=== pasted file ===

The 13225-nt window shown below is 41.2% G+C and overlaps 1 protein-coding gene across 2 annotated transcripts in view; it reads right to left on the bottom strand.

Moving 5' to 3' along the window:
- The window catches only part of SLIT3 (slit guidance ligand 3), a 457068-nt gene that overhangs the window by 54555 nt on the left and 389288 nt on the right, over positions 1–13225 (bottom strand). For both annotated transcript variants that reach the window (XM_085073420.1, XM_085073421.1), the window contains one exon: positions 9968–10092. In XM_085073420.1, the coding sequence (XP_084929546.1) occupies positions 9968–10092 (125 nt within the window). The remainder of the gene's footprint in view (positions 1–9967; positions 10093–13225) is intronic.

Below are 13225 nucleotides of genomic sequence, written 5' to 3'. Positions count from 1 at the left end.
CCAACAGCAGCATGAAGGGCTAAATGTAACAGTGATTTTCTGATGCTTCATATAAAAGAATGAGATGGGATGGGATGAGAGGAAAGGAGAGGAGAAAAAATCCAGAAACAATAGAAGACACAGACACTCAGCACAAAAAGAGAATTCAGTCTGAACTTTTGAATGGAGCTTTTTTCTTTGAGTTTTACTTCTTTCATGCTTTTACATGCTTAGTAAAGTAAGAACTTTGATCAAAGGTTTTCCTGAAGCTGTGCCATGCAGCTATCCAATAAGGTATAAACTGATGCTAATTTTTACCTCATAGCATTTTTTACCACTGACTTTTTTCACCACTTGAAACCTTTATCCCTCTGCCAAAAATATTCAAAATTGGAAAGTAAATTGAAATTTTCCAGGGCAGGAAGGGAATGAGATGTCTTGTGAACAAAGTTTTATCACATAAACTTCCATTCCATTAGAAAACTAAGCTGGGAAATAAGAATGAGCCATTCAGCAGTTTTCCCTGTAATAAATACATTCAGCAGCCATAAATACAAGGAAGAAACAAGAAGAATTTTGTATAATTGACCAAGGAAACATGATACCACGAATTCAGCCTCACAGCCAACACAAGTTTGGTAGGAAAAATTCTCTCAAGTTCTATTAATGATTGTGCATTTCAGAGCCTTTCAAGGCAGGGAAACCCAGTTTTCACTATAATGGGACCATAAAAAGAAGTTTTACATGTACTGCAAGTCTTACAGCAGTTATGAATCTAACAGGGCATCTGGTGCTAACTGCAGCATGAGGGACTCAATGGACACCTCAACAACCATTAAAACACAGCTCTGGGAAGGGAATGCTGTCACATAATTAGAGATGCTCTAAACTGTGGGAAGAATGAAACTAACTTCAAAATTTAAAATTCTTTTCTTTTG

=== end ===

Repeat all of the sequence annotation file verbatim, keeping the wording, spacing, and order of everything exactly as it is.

The 13225-nt window shown below is 41.2% G+C and overlaps 1 protein-coding gene across 2 annotated transcripts in view; it reads right to left on the bottom strand.

Moving 5' to 3' along the window:
- The window catches only part of SLIT3 (slit guidance ligand 3), a 457068-nt gene that overhangs the window by 54555 nt on the left and 389288 nt on the right, over positions 1–13225 (bottom strand). For both annotated transcript variants that reach the window (XM_085073420.1, XM_085073421.1), the window contains one exon: positions 9968–10092. In XM_085073420.1, the coding sequence (XP_084929546.1) occupies positions 9968–10092 (125 nt within the window). The remainder of the gene's footprint in view (positions 1–9967; positions 10093–13225) is intronic.

Below are 13225 nucleotides of genomic sequence, written 5' to 3'. Positions count from 1 at the left end.
CCAACAGCAGCATGAAGGGCTAAATGTAACAGTGATTTTCTGATGCTTCATATAAAAGAATGAGATGGGATGGGATGAGAGGAAAGGAGAGGAGAAAAAATCCAGAAACAATAGAAGACACAGACACTCAGCACAAAAAGAGAATTCAGTCTGAACTTTTGAATGGAGCTTTTTTCTTTGAGTTTTACTTCTTTCATGCTTTTACATGCTTAGTAAAGTAAGAACTTTGATCAAAGGTTTTCCTGAAGCTGTGCCATGCAGCTATCCAATAAGGTATAAACTGATGCTAATTTTTACCTCATAGCATTTTTTACCACTGACTTTTTTCACCACTTGAAACCTTTATCCCTCTGCCAAAAATATTCAAAATTGGAAAGTAAATTGAAATTTTCCAGGGCAGGAAGGGAATGAGATGTCTTGTGAACAAAGTTTTATCACATAAACTTCCATTCCATTAGAAAACTAAGCTGGGAAATAAGAATGAGCCATTCAGCAGTTTTCCCTGTAATAAATACATTCAGCAGCCATAAATACAAGGAAGAAACAAGAAGAATTTTGTATAATTGACCAAGGAAACATGATACCACGAATTCAGCCTCACAGCCAACACAAGTTTGGTAGGAAAAATTCTCTCAAGTTCTATTAATGATTGTGCATTTCAGAGCCTTTCAAGGCAGGGAAACCCAGTTTTCACTATAATGGGACCATAAAAAGAAGTTTTACATGTACTGCAAGTCTTACAGCAGTTATGAATCTAACAGGGCATCTGGTGCTAACTGCAGCATGAGGGACTCAATGGACACCTCAACAACCATTAAAACACAGCTCTGGGAAGGGAATGCTGTCACATAATTAGAGATGCTCTAAACTGTGGGAAGAATGAAACTAACTTCAAAATTTAAAATTCTTTTCTTTTG